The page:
NEXT GENERATION LEADERS
Maria Pereira may have solved one of surgery’s oldest problems
Wherever Maria Pereira goes these days—her office in Paris, a conference in Boston, or back home to Portugal—she carries around a thumb-size vial of glue. That vial, a good-luck charm, may contain the solution to one of surgery’s oldest problems: how to seal wounds and holes in the body without damaging the body itself.
The ancient Egyptians and Greeks faced the same dilemma, and coarse stitches from catgut and silk were their method of choice. The modern physician relies on a more refined technique of suturing wounds, yet it can still result in infection, irritation and scarring. Pereira, the head of research at Paris-based medical-device startup Gecko Biomedical, plans on changing that. “Innovation in science is the key to improving people’s lives,” says the 30-year-old, who grew up in the Portuguese city of Leiria and moved to Paris in October 2013 to join Gecko. The company closed its first round of funding at the end of that year, raising $11 million to advance work on surgical glues and patches for wound closure.
Pereira’s journey began more than seven years ago, after she was awarded a scholarship from the MIT-Portugal Program to pursue a Ph.D. in bioengineering in Boston. “From day one, Maria was all in on all levels,” says Jeff Karp, her former research supervisor. “Because of her passion for learning and for making the world a better place, she really exhibited the steepest learning and growth curve of anyone I’ve ever seen.”
When Karp was approached by Boston Children’s Hospital in 2009 to come up with an alternative to sutures for addressing congenital heart defects, Pereira was the obvious choice to lead the research. There was a desperate need for a better solution: nearly 1 in every 100 babies is born with a congenital heart defect, and it’s a leading cause of infant deaths in the U.S. A child’s heart, merely the size of its own fist, is so fragile that suturing tissue can create additional tears; as the heart grows, more revision procedures are required, causing further damage.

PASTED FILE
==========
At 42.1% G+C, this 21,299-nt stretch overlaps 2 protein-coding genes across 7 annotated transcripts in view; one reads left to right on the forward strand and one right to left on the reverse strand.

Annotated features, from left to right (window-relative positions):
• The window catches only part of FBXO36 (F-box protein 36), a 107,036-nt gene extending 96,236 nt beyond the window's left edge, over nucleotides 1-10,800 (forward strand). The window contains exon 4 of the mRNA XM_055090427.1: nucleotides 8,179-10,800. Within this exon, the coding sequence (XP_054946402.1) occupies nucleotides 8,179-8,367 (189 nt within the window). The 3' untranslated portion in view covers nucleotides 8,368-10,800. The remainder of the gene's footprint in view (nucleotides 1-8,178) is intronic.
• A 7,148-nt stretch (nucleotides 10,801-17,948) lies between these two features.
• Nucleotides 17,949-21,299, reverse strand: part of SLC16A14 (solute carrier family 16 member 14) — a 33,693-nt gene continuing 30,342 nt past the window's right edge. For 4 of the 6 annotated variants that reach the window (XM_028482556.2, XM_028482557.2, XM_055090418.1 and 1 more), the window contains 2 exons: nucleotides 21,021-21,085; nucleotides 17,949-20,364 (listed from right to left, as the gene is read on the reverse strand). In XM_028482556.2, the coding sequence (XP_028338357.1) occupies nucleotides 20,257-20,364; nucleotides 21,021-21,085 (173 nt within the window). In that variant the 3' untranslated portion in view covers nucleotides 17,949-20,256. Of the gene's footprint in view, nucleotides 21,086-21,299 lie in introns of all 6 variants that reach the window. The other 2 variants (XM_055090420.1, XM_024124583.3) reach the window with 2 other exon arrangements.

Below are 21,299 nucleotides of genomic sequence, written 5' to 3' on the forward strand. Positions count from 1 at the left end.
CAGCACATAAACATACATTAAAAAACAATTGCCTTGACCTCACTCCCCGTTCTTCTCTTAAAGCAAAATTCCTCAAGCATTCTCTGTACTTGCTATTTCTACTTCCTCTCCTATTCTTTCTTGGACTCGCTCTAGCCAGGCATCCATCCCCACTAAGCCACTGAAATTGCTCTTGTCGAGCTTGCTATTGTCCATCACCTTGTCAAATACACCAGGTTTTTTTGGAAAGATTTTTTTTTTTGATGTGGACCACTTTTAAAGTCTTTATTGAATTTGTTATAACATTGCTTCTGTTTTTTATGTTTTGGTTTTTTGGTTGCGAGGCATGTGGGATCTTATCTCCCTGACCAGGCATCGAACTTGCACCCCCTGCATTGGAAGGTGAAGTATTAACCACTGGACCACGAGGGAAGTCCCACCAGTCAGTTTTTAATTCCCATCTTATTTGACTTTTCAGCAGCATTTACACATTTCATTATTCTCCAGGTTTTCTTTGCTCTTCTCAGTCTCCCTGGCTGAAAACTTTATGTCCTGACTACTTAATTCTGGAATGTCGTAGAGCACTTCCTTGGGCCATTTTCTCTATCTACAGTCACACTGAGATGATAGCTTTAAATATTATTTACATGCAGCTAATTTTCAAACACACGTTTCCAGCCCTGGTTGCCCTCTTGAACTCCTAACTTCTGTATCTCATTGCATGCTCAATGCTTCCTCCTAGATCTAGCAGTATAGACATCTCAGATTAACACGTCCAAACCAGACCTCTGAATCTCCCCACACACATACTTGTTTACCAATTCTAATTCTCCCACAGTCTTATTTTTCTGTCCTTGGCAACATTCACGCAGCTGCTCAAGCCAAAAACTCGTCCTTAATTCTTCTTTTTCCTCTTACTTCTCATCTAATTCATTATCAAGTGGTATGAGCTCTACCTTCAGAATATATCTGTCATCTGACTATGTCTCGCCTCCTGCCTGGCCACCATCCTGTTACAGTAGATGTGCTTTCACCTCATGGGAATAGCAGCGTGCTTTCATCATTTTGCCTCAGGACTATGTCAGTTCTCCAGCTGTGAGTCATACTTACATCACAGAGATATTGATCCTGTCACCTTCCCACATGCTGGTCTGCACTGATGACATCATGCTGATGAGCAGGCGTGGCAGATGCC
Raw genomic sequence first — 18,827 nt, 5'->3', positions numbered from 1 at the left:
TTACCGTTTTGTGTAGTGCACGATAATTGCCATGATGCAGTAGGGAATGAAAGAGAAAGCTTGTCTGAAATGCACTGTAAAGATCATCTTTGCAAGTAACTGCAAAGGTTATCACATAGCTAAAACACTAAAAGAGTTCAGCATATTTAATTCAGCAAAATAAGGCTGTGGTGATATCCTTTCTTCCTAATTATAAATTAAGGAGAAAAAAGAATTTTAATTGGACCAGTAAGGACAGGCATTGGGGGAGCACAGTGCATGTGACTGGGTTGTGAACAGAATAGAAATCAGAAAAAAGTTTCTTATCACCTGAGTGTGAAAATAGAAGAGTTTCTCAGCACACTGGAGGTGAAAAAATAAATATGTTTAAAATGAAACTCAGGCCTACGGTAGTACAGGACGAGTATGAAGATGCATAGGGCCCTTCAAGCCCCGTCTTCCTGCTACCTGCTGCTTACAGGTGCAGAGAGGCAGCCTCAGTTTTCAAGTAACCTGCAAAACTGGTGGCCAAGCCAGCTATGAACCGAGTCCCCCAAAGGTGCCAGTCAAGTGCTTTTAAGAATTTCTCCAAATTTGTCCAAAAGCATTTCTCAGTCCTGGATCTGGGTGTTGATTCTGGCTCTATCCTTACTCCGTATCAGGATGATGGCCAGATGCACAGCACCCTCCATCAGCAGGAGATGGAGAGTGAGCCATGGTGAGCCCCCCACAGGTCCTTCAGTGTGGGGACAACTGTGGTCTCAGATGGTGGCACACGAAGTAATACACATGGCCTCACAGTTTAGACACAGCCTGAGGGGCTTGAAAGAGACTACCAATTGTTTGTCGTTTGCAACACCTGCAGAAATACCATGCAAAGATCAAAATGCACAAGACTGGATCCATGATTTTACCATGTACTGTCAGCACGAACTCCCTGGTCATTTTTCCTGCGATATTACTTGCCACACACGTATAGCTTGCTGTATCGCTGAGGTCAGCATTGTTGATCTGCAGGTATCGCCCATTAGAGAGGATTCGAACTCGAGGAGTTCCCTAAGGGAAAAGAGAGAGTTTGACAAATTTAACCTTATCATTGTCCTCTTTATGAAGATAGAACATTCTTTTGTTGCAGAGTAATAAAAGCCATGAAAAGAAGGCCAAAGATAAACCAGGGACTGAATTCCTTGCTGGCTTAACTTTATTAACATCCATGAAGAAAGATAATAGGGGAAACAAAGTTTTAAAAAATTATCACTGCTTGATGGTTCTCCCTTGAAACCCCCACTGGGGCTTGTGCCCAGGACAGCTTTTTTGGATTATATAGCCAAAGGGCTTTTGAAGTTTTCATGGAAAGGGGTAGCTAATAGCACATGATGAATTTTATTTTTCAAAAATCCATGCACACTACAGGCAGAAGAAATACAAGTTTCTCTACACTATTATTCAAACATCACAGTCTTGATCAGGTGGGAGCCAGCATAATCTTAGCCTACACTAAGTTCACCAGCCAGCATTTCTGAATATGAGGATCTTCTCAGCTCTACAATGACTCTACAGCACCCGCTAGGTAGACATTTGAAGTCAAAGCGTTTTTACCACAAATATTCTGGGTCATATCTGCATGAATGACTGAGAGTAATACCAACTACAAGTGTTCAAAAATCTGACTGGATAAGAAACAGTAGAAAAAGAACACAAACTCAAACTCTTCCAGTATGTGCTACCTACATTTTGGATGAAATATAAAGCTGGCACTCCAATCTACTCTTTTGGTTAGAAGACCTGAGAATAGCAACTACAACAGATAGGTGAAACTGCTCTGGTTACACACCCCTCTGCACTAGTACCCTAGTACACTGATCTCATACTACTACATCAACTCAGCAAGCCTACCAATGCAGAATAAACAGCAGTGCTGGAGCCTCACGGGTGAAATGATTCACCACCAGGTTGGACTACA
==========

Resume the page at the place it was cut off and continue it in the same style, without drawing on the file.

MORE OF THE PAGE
Pereira’s goal was to develop a glue that could stick in the body’s harshest environment: the heart, which pumps what she describes as “a hurricane of blood” 60 times a minute. An adhesive that could attach under such wet and dynamic conditions must be elastic enough to expand and contract with each beat of the heart, and be hydrophobic (to repel blood away from the surface), biodegradable and nontoxic. In 2012, Pereira designed a material that met all those criteria and more: her glue adheres into place only when the surgeon shines a light on it, giving them control of the delivery process.
The material was so promising that Karp, together with established scientists and entrepreneurs, co-founded Gecko Biomedical in Paris and appointed Pereira to progress that medical technology from the lab into clinics. Within a year, her team managed to produce industrial quantities of the glue, up from just five grams in the lab. “Maria doesn’t just get things done, she makes things happen,” says Christophe Bancel, Gecko’s CEO.
With clinical trials due to start at the end of this year, the material could reach operating theaters as early as 2017. Pereira’s dream is to completely revolutionize modern surgery. So far, she hasn’t skipped a beat.
Naina Bajekal, Paris, TIME, 5-10-2015
Photographs: Adam Ferguson/TIME